However, despite all the names, as soon as Stryon starts in on his version of The Miseries, we get the feeling that there's something screwy. He is capable, without even trying hard, of coming up with some startling howlers, making him a modern-day neo-psychological Polonius. "I shall never learn what 'caused' my depression," he tells us, "as no one will ever learn about their own." No one? This ignores many of the perceptive writers (such as Larry McMurtry) in Unholy Ghost. Most have a damn good idea of the source of the blues and have consequently acquired a fair amount of personal insight from it.

"A vast majority of survivors of Auschwitz," Styron reports, "have borne up fairly well." Now where in God's name did that one come from? One of my psychotherapists was actively involved in treating older survivors of Auschwitz and other concentration camps. He told me that for many of them there was to be a conscious decision, on a daily basis, as to whether they wanted to continue living or not.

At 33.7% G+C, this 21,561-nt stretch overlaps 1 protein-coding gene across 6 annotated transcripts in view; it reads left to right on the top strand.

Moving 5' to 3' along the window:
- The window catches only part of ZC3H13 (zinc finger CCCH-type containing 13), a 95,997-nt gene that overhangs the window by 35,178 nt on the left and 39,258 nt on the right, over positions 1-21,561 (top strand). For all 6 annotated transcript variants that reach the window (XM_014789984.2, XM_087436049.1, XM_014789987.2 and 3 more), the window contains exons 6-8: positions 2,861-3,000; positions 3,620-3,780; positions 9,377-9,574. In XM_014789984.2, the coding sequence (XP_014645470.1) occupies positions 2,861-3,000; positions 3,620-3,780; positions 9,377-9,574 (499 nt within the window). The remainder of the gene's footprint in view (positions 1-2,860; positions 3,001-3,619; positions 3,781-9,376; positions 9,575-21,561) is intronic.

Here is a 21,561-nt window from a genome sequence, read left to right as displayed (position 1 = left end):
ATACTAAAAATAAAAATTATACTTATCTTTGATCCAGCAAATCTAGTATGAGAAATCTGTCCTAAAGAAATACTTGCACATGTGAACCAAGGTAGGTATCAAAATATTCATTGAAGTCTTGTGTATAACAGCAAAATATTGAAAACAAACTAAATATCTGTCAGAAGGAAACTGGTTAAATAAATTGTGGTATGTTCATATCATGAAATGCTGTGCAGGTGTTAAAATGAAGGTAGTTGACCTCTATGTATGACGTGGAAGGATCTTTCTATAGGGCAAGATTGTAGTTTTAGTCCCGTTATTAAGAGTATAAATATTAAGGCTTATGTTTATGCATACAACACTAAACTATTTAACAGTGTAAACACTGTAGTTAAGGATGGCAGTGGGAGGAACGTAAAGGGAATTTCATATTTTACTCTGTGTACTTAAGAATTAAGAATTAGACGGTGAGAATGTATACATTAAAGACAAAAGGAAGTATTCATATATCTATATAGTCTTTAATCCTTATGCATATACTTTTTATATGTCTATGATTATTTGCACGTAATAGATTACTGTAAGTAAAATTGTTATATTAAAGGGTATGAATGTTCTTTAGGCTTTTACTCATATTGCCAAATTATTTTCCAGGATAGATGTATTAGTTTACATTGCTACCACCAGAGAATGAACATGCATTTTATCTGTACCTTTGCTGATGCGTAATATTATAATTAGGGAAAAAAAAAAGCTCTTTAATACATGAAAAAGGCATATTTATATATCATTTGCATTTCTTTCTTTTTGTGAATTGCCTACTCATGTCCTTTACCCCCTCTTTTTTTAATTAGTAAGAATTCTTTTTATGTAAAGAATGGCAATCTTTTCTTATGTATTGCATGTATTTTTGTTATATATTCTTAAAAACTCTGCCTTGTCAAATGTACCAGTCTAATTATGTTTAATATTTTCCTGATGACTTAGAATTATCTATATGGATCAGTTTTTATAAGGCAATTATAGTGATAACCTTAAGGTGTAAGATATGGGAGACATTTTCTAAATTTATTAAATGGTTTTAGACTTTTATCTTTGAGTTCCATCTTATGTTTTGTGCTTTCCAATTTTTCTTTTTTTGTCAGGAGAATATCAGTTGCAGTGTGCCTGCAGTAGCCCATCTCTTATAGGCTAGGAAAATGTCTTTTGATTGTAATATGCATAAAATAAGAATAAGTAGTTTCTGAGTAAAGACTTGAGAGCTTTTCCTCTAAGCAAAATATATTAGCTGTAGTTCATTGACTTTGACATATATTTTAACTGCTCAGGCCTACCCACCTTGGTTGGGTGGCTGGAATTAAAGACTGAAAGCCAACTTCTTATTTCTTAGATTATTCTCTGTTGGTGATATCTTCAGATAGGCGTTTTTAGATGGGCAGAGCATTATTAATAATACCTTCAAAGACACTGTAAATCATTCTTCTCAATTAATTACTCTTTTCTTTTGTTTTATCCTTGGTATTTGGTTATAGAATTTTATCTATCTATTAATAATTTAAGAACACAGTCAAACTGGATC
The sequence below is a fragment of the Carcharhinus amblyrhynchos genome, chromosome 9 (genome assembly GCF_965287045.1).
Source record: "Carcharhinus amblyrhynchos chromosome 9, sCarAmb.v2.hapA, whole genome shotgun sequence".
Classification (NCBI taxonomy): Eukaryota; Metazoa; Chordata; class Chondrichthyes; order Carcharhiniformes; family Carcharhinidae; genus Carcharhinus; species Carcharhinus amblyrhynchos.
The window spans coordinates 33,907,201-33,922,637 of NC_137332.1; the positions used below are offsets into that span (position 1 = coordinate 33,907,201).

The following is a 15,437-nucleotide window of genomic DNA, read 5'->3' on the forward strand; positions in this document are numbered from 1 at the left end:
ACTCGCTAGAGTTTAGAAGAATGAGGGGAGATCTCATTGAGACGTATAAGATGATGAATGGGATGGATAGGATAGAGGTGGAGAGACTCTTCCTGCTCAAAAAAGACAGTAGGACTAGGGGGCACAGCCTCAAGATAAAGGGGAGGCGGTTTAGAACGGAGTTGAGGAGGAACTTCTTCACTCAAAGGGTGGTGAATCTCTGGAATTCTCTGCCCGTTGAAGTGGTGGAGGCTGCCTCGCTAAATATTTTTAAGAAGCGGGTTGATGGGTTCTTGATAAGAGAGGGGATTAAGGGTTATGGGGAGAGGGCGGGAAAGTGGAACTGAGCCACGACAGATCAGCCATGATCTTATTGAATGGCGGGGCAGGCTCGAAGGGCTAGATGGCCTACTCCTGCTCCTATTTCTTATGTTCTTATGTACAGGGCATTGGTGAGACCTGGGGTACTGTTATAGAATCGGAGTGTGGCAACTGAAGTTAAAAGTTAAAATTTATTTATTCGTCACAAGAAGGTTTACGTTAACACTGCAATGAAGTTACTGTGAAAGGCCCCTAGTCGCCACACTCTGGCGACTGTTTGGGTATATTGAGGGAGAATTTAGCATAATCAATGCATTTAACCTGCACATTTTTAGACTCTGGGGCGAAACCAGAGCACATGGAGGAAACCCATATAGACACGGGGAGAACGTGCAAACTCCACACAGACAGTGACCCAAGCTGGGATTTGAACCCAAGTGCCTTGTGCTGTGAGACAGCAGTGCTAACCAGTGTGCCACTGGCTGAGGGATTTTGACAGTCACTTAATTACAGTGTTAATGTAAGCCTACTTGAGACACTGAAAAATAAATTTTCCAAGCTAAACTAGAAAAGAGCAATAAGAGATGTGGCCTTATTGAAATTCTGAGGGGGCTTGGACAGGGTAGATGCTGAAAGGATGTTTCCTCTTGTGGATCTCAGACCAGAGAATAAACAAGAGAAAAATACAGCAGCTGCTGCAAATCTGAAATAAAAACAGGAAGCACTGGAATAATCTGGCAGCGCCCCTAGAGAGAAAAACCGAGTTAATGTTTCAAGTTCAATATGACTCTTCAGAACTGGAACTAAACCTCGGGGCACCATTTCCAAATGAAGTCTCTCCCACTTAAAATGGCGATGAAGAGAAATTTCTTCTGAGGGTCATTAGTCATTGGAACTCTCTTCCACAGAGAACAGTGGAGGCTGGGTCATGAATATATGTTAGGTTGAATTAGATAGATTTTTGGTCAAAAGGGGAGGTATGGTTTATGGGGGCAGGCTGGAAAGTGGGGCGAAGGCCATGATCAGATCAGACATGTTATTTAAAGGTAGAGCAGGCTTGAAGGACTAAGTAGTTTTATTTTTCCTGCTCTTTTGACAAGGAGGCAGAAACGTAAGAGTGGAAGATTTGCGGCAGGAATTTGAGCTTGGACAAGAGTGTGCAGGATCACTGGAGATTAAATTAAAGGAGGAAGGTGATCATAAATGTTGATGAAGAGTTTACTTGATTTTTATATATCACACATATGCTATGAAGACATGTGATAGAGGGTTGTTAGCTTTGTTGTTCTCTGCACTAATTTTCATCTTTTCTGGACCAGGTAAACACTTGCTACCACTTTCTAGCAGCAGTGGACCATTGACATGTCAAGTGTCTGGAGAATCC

"Depression is not the soul's annihilation; men and women who have recovered from the disease --- and they are countless --- bear witness to what is probably its only saving grace: it is conquerable." Right. Here we are in the trenches of life, gathered in dawn's breaking light, our Mausers in hand, knowing that when we race over the top, guns blazing, we'll conquer all. We know we'll win, because The General told us so.

And, finally, there's this astonishing solecism, contradicted not only by the other essays in Unholy Ghost, but by the writings of thousands of psychologists, psychotherapists, and other care-givers:

"Save for the awfulness of certain memories it leaves, acute depression inflicts few permanent wounds..."

This guy is not only a teapot, he's a menace to the trade, the Archie Bunker of the Psychotropic Set. Those of us in the depression fraternity should band together --- if we can ever make it out of our various Sloughs of Despond --- and take up a collection to get a restraining order against Styron, get him banned from ever writing about bipolar disorder ever again. Otherwise, those --- like David Karp --- who turn into "mental health detectives," seeking help in the current literature, may well find themselves stuck in a dismal hole of ignorance from which they'll never be able to escape.

Which would be very depressing.

--- L. W. Milam